234. An investigation into serious allegations of ill-treatment must be thorough. That means that the authorities must always make a serious attempt to find out what happened and should not rely on hasty or ill‑founded conclusions to close their investigation or as the basis for their decisions (see Assenov and Others, cited above, §§ 103 et seq.). They must take all reasonable steps available to them to secure evidence concerning the incident, including, inter alia, eyewitness statements and forensic evidence (see Tanrıkulu v. Turkey [GC], no. 23763/94, §§ 104 et seq., ECHR 1999‑IV; and Gül v. Turkey, no. 22676/93, § 89, 14 December 2000). Any deficiency in the investigation which undermines its ability to establish the cause of injuries or the identity of the persons responsible will risk falling foul of this standard.
3. Application of the principles to the present case
235. The Court notes that it is established that several bruises appeared on the applicant’s body during her detention in the colony. This alone calls for an explanation by the State authorities as to their origin. It recalls in this respect that a failure to provide a plausible explanation for the injuries would run counter to the State’s duty to account for the well-being of a detainee under its full control.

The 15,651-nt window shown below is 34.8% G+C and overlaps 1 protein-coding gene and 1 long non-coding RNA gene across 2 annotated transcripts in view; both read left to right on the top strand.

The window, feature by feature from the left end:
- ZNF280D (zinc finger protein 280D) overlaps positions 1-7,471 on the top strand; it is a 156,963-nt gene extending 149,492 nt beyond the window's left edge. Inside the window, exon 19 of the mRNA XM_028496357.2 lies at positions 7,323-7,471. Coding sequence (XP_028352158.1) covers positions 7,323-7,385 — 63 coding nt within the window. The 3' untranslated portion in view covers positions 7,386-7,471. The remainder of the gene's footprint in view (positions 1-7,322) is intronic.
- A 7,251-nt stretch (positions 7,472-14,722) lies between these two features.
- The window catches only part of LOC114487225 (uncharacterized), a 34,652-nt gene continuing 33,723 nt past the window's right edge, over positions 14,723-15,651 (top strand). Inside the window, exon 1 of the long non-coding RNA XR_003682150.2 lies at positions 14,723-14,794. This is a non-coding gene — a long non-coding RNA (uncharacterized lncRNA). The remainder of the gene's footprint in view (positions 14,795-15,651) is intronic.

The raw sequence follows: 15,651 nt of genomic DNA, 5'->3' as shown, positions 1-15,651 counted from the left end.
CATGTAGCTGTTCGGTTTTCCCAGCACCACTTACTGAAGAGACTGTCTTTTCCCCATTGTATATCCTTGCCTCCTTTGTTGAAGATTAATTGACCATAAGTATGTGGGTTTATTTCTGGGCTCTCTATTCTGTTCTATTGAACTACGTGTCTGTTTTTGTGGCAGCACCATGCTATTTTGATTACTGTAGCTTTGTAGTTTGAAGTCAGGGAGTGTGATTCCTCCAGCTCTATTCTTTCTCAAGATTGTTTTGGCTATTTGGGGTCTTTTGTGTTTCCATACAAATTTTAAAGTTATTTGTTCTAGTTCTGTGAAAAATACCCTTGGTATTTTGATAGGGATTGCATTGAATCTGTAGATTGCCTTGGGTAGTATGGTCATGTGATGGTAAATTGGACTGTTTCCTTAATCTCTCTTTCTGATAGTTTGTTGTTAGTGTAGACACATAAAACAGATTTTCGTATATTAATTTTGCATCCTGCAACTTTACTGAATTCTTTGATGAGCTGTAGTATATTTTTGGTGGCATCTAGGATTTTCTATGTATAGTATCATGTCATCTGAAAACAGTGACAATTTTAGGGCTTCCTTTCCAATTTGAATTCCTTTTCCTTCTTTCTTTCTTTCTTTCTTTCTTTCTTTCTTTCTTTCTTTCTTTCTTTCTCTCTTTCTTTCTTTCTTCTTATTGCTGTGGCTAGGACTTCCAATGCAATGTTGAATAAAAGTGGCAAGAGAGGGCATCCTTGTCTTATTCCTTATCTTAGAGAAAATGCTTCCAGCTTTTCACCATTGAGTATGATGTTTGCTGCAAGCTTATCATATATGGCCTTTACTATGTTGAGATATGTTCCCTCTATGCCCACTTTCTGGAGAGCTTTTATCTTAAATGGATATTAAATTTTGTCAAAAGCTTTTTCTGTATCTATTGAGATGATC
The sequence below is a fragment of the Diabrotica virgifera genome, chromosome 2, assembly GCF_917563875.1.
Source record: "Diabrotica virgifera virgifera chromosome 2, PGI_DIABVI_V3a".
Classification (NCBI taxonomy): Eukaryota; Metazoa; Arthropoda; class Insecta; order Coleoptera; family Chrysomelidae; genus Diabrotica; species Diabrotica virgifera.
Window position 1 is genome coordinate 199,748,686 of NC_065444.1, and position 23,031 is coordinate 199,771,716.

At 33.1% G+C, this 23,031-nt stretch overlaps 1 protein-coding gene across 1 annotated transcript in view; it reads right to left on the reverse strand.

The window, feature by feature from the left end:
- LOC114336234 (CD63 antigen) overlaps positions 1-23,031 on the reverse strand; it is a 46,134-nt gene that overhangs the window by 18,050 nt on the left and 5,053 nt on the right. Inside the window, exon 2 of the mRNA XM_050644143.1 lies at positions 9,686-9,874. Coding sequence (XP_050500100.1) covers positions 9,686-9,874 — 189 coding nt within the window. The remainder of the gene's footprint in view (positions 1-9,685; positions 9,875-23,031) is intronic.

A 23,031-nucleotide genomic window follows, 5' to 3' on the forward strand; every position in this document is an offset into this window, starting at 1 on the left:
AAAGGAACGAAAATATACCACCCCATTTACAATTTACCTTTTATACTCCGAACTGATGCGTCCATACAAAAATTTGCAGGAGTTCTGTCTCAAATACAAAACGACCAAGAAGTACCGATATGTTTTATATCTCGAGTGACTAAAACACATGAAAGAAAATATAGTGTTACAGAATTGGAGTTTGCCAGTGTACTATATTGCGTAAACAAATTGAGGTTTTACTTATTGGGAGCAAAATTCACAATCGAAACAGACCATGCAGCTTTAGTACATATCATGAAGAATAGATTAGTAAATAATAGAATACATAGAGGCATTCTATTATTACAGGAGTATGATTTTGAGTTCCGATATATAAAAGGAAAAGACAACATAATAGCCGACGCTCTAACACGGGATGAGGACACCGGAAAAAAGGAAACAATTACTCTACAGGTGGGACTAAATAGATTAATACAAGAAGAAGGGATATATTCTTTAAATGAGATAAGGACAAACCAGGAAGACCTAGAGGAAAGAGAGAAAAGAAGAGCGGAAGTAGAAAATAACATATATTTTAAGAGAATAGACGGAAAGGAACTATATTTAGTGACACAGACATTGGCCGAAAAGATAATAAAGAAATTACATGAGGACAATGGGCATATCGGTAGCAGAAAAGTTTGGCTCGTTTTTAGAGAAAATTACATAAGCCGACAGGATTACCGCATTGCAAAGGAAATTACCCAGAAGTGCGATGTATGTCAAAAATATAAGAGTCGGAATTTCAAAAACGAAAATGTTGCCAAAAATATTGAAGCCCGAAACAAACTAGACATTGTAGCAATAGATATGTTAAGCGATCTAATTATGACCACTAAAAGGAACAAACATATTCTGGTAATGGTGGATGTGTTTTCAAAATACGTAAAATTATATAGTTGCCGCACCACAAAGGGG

236. It observes that on 23 April 2012 the applicant filed a complaint with the Kharkiv Regional Prosecutor’s Office complaining of her forced transfer to the hospital and of ill-treatment during the course of the transfer on 20 April 2012 (see paragraph 137 above). She was first examined on 24 April 2012, when she showed her bruises to the colony medical officers (see paragraph 140 above). According to the examination report, minor bodily injuries in the form of bruises were found to have resulted from a compressive blow by or contact with a blunt object one or two days prior to the applicant’s examination. The report established that the apparent age of the bruises did not, however, coincide with the time of the ill-treatment indicated by the applicant. The Court further observes that on the same date a forensic medical expert was invited to examine the applicant but that she refused to allow such an examination (see paragraph 141 above).